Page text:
Time Machines Do Exist - Part Two
If you’ve never gone “Back to the Future,” the author advises it’s not only possible but worth the trip.
In Part One of this essay, the author discussed her experience finding an old boyfriend at her 40th high school reunion and walking the hallways of her high school. The following is Part Two.
I was up for whatever came my way the final night of my 40th high school reunion.
We entered the ballroom of the East Ridge Country Club in Shreveport, LA, and at least one member of my old gang was there – my friend, Carolyn, who didn’t go off to college with us but got married, instead, and remains so, to the same man, with a grandchild and another on the way.
I looked for familiar faces and I panicked a bit when I remembered people who didn’t remember me. At the high school that morning I had recalled so few of the teachers and I had forgotten what an amazing football team we had; we were state champions during my tenure.
But then the reverse occurred — some people lit up when they saw my face, though my recollections of them were vague. It made me believe that somehow the universe’s tally sheet was balanced, for once.
Perhaps most astonishing was that I recalled some events exactly right: the field parties in some poor farmer's cow pasture, the black-light room at Jay Singleton's house, the crabby English teacher who kicked Kay Miles and me off the newspaper staff.
There were also the weekends when a group of us would explore old buildings in downtown Shreveport, LA, once lying to a cop that we were architecture students and so had business being there.
I remembered the summer parties in an African-American neighborhood during a time of imposed segregation. The Jax beer in tubs was cold under lights strung outside wood-framed shotgun houses. We danced and lolled on the grass.
I had my share of adventures, and four decades later I got to share them with some of those who were there.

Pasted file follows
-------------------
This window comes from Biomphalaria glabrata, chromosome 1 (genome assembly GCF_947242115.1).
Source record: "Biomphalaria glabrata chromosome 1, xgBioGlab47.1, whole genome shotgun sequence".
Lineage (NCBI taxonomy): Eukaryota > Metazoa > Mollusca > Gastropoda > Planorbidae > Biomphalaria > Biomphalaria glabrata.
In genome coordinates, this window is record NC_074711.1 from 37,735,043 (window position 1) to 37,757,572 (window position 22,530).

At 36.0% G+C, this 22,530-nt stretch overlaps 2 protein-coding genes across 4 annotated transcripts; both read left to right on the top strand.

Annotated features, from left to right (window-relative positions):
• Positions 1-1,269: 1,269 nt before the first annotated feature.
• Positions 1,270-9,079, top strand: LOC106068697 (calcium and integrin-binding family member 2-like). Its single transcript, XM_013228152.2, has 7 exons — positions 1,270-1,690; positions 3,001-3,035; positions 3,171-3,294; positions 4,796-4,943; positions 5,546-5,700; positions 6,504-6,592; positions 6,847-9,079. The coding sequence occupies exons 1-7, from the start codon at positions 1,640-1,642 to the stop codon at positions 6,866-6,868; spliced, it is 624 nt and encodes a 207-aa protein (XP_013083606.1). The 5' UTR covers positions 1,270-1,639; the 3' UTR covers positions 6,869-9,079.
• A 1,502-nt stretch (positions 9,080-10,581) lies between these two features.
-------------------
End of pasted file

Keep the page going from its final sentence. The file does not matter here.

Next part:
The day after the reunion, a classmate whom I somehow missed seeing there called and asked if he could come to my mother’s to catch up. He had a confession to make.
He had tried to find me because he said he felt guilty for years over something he had done in a fit of jealousy in 1975. Upset that I had gone out with a friend of his, he bashed in a headlight on my date’s car, he admitted, and he hoped I could forgive him.
Mark Goodin stood in my mother’s driveway, hemming and hawing a bit, and for a moment I was 16 again, standing barefoot in cutoffs and a t-shirt, feeling freshly powerful. He remembered vivid details of my past, confirming my own recollections and naming names I had long forgotten.
I thought of the possibility that perhaps he and a long-known friend had talked about me over the years, just as my friend and I had done.
Why do we remember so vividly whom we remember? Once upon a time I would have had to analyze it. But after 40 years, it didn’t matter. Opportunities and connections were made and lost. My past was my own but part of others’ lives, too.
Ultimately what I took away was some knowledge about my place in the world then, an acceptance of how I spent my time and what I was interested in. It was a brief chance to assess an important part of my life and claim it as my own.
This is the second in a two-part series.
Danna Walker is a Patch regional editor in Maryland. A shorter version of this essay appeared in the Shreveport Times. Some names have been changed.